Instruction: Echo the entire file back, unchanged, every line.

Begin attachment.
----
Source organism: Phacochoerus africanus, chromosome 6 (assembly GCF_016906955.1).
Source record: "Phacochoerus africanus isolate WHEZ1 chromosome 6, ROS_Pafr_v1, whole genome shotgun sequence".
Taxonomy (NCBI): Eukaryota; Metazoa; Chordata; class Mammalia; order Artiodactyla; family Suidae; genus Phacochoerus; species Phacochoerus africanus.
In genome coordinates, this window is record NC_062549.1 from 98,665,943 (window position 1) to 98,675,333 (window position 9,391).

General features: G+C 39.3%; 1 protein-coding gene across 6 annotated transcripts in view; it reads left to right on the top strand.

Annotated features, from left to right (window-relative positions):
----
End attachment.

Source organism: Phacochoerus africanus, chromosome 6 (assembly GCF_016906955.1).
Source record: "Phacochoerus africanus isolate WHEZ1 chromosome 6, ROS_Pafr_v1, whole genome shotgun sequence".
Taxonomy (NCBI): Eukaryota; Metazoa; Chordata; class Mammalia; order Artiodactyla; family Suidae; genus Phacochoerus; species Phacochoerus africanus.
In genome coordinates, this window is record NC_062549.1 from 98,665,943 (window position 1) to 98,675,333 (window position 9,391).

General features: G+C 39.3%; 1 protein-coding gene across 6 annotated transcripts in view; it reads left to right on the top strand.

Annotated features, from left to right (window-relative positions):